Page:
Reuters February 06, 2009
AMONG young college students, the frequency and type of video games played appears to parallel risky drug and alcohol use, poorer personal relationships, and low levels of self-esteem, researchers report. “This does not mean that every person who plays video games has low self-worth, or that playing video games will lead to drug use,” Professor Laura M. Padilla-Walker said. Rather, these findings simply indicate video gaming may cluster with a number of negative outcomes, “at least for some segment of the population,” said Prof Padilla-Walker, an associate professor at the School of Family Life at Brigham Young University in Provo, Utah.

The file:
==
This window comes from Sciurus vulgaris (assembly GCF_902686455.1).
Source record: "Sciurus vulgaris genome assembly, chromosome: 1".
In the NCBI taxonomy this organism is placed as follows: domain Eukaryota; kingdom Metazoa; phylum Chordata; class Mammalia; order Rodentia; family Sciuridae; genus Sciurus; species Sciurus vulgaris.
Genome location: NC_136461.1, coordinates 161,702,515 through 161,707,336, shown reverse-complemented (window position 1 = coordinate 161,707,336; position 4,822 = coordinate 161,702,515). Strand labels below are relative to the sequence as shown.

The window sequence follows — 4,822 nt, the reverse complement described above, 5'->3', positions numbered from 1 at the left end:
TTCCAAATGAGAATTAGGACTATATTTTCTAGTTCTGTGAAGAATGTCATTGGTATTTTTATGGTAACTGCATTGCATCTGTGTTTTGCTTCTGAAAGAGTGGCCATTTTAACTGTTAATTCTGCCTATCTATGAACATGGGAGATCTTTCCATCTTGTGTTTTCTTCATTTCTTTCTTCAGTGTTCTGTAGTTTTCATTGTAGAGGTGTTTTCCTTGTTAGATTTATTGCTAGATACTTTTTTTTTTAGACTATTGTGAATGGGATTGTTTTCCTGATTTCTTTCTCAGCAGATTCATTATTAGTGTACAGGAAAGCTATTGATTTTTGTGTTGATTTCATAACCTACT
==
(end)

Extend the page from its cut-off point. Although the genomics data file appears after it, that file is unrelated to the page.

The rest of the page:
She and colleagues examined the previous 12-months’ frequency and type of video game and internet use reported by 500 female and 313 male undergraduate college students in the US. The students, who were 20 years old on average and mostly received course credit for their study participation, also recounted their drug and alcohol use, perceptions of self-worth and social acceptance, and the quality of their relationships with friends and family. The findings, reported in the Journal of Youth and Adolescence, showed “stark gender differences in video game and internet use,” Prof Padilla-Walker said. For example, compared with young women, young men reported video gaming three times as often and reported playing violent video games nearly eight times as often.